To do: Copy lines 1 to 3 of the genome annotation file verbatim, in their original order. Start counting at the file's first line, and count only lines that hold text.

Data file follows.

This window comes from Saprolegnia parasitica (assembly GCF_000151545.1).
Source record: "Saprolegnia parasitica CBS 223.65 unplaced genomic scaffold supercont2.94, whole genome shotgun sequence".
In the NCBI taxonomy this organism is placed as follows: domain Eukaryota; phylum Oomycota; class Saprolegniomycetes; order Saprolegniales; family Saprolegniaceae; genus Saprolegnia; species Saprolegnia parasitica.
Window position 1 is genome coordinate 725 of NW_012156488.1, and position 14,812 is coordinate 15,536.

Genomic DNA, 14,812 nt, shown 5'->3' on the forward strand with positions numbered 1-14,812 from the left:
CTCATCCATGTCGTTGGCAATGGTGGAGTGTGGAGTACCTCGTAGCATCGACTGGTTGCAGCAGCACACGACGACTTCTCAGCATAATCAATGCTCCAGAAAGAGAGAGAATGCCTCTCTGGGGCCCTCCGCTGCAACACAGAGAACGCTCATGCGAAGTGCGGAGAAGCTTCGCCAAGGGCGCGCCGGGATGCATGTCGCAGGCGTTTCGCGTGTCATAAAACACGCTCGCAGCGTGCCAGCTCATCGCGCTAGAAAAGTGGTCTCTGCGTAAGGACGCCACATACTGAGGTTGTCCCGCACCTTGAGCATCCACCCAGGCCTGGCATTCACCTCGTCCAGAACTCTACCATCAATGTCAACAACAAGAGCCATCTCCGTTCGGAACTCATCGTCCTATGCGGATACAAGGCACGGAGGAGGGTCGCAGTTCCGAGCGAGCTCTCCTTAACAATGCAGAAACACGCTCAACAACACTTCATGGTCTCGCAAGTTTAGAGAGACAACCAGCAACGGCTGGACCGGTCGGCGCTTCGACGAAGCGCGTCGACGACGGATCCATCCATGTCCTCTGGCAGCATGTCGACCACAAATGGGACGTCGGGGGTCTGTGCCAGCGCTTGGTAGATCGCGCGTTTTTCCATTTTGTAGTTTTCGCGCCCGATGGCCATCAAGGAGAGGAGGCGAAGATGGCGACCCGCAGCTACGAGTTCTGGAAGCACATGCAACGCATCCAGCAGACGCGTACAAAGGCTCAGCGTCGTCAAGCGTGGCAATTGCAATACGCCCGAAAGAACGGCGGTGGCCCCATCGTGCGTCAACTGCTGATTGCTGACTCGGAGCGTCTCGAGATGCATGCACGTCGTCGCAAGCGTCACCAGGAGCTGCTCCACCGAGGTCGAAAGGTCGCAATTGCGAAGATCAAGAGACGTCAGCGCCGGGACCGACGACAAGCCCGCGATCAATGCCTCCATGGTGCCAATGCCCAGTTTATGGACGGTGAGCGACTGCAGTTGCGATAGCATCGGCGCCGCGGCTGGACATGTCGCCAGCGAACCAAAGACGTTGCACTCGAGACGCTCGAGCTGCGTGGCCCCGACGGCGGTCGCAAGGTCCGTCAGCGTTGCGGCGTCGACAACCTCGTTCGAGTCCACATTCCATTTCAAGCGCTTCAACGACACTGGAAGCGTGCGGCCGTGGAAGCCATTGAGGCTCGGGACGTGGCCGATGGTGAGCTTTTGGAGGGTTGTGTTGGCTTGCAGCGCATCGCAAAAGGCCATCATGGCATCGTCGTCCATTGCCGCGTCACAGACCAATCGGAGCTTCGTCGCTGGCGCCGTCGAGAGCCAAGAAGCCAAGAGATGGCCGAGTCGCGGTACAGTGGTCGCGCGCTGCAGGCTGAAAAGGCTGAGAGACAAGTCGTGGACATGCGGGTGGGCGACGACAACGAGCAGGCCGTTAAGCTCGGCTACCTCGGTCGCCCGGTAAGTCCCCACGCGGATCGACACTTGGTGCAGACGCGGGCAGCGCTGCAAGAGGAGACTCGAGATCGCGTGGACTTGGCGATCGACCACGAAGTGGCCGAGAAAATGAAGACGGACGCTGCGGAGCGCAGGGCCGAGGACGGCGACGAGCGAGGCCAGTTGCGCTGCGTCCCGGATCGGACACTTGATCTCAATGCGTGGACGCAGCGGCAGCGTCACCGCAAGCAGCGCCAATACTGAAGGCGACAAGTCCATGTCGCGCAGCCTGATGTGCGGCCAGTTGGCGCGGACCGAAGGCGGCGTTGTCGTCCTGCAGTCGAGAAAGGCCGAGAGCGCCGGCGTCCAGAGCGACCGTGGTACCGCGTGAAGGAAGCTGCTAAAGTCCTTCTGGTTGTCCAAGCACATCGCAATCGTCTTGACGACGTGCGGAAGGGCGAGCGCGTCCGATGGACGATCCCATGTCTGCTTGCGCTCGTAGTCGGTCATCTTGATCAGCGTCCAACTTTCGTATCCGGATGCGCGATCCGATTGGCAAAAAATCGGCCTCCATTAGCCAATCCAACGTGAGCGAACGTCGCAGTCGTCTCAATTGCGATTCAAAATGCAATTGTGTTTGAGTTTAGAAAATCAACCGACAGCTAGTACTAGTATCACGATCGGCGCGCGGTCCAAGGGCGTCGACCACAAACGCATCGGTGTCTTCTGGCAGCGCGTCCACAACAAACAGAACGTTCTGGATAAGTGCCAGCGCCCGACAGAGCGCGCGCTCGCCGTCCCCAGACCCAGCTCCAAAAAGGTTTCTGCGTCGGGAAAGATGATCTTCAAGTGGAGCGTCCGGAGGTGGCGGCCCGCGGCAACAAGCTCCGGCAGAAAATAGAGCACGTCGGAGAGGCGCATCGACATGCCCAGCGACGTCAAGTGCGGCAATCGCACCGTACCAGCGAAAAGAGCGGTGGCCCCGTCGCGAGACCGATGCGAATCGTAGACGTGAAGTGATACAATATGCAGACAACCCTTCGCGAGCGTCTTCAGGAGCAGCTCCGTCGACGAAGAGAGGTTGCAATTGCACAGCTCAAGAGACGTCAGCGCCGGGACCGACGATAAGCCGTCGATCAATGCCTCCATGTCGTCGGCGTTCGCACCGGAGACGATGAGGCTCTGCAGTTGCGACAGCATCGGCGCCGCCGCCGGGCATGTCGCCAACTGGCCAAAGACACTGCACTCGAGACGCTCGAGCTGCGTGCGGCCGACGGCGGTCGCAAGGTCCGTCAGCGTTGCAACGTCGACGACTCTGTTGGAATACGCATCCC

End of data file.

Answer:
This window comes from Saprolegnia parasitica (assembly GCF_000151545.1).
Source record: "Saprolegnia parasitica CBS 223.65 unplaced genomic scaffold supercont2.94, whole genome shotgun sequence".
In the NCBI taxonomy this organism is placed as follows: domain Eukaryota; phylum Oomycota; class Saprolegniomycetes; order Saprolegniales; family Saprolegniaceae; genus Saprolegnia; species Saprolegnia parasitica.